Ethereum co-founder Vitalik Buterin yesterday proposed a way of hastening the process of transitioning from a proof of work chain to a proof of stake chain.

The proof of work consensus mechanism requires miners to perform complex computational calculations to validate transactions. This is a costly, environmentally damaging process that favors those with the money to buy expensive, bespoke miningequipment.

A proof of stake consensus mechanism validates transactions by letting those with the most amount of currency “staked”—held in a wallet on the platform—validate transactions. It’s far more economical, and doesn’t require the purchase of expensive miners (though it does favor the rich).

Vitalik's fix

Per Buterin’s proposal, validators who want to participate in the old Ethereum chain can register themselves as “eth1-friendly validators”. Anyone can register and deregister themselves as “eth-1 friendly validators”, but these special validators “would be expected to maintain an eth1 full node”, in addition to their eth2 node, or “beacon node”.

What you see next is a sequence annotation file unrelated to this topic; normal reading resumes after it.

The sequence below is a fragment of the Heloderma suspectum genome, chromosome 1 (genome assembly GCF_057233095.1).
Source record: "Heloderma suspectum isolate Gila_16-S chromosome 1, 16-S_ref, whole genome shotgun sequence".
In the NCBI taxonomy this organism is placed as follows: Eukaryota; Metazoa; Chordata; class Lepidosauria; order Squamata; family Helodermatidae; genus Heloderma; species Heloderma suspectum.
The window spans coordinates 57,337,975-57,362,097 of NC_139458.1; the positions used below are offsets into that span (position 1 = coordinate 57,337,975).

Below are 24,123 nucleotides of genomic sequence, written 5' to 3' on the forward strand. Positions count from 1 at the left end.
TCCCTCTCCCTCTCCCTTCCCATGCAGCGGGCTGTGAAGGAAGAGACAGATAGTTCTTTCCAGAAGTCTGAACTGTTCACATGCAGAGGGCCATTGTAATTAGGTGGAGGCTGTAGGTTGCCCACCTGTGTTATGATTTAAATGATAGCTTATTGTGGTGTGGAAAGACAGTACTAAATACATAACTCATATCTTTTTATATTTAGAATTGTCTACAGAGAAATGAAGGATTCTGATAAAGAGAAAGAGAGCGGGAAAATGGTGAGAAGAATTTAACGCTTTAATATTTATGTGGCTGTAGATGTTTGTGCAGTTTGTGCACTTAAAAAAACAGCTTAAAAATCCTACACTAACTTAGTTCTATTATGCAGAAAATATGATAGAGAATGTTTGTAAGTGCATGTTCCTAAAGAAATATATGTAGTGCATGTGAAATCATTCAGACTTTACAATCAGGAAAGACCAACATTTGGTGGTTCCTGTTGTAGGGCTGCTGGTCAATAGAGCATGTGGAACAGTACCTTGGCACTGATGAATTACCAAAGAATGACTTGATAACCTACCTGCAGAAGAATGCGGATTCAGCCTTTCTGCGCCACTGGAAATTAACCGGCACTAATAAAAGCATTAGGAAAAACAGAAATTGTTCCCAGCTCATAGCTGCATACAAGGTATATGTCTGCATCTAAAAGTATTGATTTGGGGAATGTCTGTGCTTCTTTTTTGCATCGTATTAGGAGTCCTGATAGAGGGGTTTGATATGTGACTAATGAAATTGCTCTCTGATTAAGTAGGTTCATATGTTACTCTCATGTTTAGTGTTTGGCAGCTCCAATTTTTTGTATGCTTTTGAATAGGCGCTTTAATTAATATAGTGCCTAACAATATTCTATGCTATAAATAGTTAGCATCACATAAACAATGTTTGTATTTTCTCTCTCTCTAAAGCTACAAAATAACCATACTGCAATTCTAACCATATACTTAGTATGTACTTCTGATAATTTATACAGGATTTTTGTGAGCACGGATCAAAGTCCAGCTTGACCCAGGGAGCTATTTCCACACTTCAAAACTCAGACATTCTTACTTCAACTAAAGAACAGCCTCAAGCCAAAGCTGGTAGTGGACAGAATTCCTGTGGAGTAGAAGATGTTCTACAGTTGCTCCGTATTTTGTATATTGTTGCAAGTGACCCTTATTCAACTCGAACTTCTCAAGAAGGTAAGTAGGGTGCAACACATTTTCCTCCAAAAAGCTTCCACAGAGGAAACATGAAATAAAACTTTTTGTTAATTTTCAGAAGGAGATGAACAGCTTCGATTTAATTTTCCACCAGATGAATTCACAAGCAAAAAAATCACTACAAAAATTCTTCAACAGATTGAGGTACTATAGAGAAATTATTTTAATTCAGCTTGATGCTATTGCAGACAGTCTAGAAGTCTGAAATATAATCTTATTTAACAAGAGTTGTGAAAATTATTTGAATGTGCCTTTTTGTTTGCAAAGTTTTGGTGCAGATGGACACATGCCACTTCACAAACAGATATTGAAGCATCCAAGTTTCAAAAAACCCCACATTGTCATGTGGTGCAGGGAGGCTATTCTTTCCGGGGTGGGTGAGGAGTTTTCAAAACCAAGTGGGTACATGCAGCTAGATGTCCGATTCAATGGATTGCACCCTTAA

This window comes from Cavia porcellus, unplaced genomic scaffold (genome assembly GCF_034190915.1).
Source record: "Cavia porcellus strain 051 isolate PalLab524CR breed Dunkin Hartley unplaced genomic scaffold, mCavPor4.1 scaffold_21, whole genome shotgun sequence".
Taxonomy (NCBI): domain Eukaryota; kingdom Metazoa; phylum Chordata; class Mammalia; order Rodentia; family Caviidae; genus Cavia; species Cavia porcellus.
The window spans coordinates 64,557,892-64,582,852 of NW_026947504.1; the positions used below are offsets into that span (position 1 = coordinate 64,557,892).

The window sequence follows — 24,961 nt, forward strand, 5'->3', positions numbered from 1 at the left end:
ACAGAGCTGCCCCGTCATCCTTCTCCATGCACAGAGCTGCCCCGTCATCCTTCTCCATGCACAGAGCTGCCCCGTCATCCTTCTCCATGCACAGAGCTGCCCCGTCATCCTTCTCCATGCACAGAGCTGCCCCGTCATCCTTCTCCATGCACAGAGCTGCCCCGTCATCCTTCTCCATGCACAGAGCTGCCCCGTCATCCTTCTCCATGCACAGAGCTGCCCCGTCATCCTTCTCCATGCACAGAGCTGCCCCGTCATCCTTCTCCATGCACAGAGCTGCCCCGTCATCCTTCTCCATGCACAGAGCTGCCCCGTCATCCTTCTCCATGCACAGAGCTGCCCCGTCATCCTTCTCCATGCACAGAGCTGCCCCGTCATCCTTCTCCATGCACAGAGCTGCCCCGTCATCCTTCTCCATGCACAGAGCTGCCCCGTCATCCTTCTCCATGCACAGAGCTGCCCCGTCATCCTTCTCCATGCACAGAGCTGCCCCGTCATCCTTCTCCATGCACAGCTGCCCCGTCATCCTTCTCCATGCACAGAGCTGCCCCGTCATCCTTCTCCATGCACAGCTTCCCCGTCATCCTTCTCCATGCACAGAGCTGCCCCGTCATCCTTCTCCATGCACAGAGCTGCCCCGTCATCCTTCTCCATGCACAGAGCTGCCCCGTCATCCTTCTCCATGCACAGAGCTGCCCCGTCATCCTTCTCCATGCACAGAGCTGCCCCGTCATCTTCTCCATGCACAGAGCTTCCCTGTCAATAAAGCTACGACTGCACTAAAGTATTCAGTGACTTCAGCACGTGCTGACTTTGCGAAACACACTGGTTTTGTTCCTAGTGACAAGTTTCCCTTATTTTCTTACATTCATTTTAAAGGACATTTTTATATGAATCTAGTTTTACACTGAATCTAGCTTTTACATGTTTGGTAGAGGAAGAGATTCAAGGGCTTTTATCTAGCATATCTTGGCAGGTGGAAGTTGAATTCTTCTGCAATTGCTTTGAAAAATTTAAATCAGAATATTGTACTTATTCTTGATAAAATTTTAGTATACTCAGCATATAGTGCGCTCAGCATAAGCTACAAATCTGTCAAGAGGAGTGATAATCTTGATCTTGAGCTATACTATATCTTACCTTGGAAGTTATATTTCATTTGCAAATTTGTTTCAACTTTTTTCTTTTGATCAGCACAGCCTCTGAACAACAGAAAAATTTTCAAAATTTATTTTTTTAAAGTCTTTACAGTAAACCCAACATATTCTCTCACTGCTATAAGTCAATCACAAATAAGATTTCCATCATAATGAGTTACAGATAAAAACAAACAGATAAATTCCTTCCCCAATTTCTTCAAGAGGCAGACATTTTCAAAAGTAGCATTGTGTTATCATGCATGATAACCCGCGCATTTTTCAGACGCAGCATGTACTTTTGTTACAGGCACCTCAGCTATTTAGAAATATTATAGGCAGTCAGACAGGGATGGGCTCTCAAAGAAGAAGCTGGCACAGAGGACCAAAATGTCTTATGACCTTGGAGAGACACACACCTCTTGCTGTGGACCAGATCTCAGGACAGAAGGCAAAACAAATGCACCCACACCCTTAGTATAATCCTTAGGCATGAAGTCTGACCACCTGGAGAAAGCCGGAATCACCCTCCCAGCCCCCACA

These validators could then propose “eth1-on-eth2 blocks”—a way of making the old Ethereum “live” as a shard of the new one—but “verifying [these blocks] as part of a committee would be mandatory.” Merging the two together would make the process of upgrading the chain far quicker.

Buterin’s new idea would require stateless clients—a protocol which doesn’t retain information whilst making transactions. If validators turn out to be malicious, then “the malicious blocks would not get through.”

Buterin’s proposal was met with assent by Ethereum core developer Danny Ryan and a researcher at ConsenSys, Will Villanueva (ConsenSys funds an editorially-independent Decrypt). 

If all goes to plan, Ethereum could get its spanking new upgrade sooner than you think.